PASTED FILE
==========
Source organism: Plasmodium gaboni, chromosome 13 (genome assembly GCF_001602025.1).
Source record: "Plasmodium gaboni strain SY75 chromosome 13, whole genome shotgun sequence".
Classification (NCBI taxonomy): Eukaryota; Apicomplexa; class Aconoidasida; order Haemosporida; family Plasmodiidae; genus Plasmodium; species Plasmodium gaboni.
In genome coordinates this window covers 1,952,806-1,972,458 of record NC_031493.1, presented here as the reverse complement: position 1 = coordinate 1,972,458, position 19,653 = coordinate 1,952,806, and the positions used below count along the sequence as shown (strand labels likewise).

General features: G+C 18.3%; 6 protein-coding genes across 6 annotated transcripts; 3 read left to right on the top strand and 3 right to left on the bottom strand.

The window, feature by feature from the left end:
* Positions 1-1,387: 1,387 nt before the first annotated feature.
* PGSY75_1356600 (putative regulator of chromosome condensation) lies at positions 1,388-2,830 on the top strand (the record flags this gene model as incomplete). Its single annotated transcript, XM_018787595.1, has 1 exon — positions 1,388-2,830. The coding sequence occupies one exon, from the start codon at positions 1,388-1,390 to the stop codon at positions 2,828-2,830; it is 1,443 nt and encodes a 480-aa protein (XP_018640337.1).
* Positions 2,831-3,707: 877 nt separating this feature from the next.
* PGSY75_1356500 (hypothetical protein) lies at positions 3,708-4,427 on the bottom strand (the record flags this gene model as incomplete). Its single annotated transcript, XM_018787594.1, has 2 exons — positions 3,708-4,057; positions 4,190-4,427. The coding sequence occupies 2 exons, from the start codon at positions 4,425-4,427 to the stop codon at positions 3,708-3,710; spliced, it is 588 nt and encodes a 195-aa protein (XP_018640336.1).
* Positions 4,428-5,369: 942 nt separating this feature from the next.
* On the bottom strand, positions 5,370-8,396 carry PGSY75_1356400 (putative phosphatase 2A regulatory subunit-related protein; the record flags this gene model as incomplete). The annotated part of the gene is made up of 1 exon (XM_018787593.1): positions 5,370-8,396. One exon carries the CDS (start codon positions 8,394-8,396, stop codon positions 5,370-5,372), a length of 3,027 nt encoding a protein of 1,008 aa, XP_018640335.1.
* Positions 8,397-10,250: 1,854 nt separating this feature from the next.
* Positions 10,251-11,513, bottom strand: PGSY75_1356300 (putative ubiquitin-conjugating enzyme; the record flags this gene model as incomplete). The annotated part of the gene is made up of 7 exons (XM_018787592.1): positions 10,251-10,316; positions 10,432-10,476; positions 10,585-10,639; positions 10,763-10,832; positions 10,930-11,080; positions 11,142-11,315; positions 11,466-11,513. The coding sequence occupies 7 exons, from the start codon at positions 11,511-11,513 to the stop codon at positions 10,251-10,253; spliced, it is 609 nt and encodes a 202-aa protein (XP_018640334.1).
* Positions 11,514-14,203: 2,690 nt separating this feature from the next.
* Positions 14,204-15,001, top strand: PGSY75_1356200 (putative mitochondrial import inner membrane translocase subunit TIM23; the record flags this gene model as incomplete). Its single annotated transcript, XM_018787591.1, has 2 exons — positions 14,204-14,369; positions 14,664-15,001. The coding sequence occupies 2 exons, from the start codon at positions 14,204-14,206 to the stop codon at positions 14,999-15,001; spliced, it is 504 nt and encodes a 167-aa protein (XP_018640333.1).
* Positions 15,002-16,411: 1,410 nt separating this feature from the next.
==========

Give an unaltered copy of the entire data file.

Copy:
Source organism: Plasmodium gaboni, chromosome 13 (genome assembly GCF_001602025.1).
Source record: "Plasmodium gaboni strain SY75 chromosome 13, whole genome shotgun sequence".
Classification (NCBI taxonomy): Eukaryota; Apicomplexa; class Aconoidasida; order Haemosporida; family Plasmodiidae; genus Plasmodium; species Plasmodium gaboni.
In genome coordinates this window covers 1,952,806-1,972,458 of record NC_031493.1, presented here as the reverse complement: position 1 = coordinate 1,972,458, position 19,653 = coordinate 1,952,806, and the positions used below count along the sequence as shown (strand labels likewise).

General features: G+C 18.3%; 6 protein-coding genes across 6 annotated transcripts; 3 read left to right on the top strand and 3 right to left on the bottom strand.

The window, feature by feature from the left end:
* Positions 1-1,387: 1,387 nt before the first annotated feature.
* PGSY75_1356600 (putative regulator of chromosome condensation) lies at positions 1,388-2,830 on the top strand (the record flags this gene model as incomplete). Its single annotated transcript, XM_018787595.1, has 1 exon — positions 1,388-2,830. The coding sequence occupies one exon, from the start codon at positions 1,388-1,390 to the stop codon at positions 2,828-2,830; it is 1,443 nt and encodes a 480-aa protein (XP_018640337.1).
* Positions 2,831-3,707: 877 nt separating this feature from the next.
* PGSY75_1356500 (hypothetical protein) lies at positions 3,708-4,427 on the bottom strand (the record flags this gene model as incomplete). Its single annotated transcript, XM_018787594.1, has 2 exons — positions 3,708-4,057; positions 4,190-4,427. The coding sequence occupies 2 exons, from the start codon at positions 4,425-4,427 to the stop codon at positions 3,708-3,710; spliced, it is 588 nt and encodes a 195-aa protein (XP_018640336.1).
* Positions 4,428-5,369: 942 nt separating this feature from the next.
* On the bottom strand, positions 5,370-8,396 carry PGSY75_1356400 (putative phosphatase 2A regulatory subunit-related protein; the record flags this gene model as incomplete). The annotated part of the gene is made up of 1 exon (XM_018787593.1): positions 5,370-8,396. One exon carries the CDS (start codon positions 8,394-8,396, stop codon positions 5,370-5,372), a length of 3,027 nt encoding a protein of 1,008 aa, XP_018640335.1.
* Positions 8,397-10,250: 1,854 nt separating this feature from the next.
* Positions 10,251-11,513, bottom strand: PGSY75_1356300 (putative ubiquitin-conjugating enzyme; the record flags this gene model as incomplete). The annotated part of the gene is made up of 7 exons (XM_018787592.1): positions 10,251-10,316; positions 10,432-10,476; positions 10,585-10,639; positions 10,763-10,832; positions 10,930-11,080; positions 11,142-11,315; positions 11,466-11,513. The coding sequence occupies 7 exons, from the start codon at positions 11,511-11,513 to the stop codon at positions 10,251-10,253; spliced, it is 609 nt and encodes a 202-aa protein (XP_018640334.1).
* Positions 11,514-14,203: 2,690 nt separating this feature from the next.
* Positions 14,204-15,001, top strand: PGSY75_1356200 (putative mitochondrial import inner membrane translocase subunit TIM23; the record flags this gene model as incomplete). Its single annotated transcript, XM_018787591.1, has 2 exons — positions 14,204-14,369; positions 14,664-15,001. The coding sequence occupies 2 exons, from the start codon at positions 14,204-14,206 to the stop codon at positions 14,999-15,001; spliced, it is 504 nt and encodes a 167-aa protein (XP_018640333.1).
* Positions 15,002-16,411: 1,410 nt separating this feature from the next.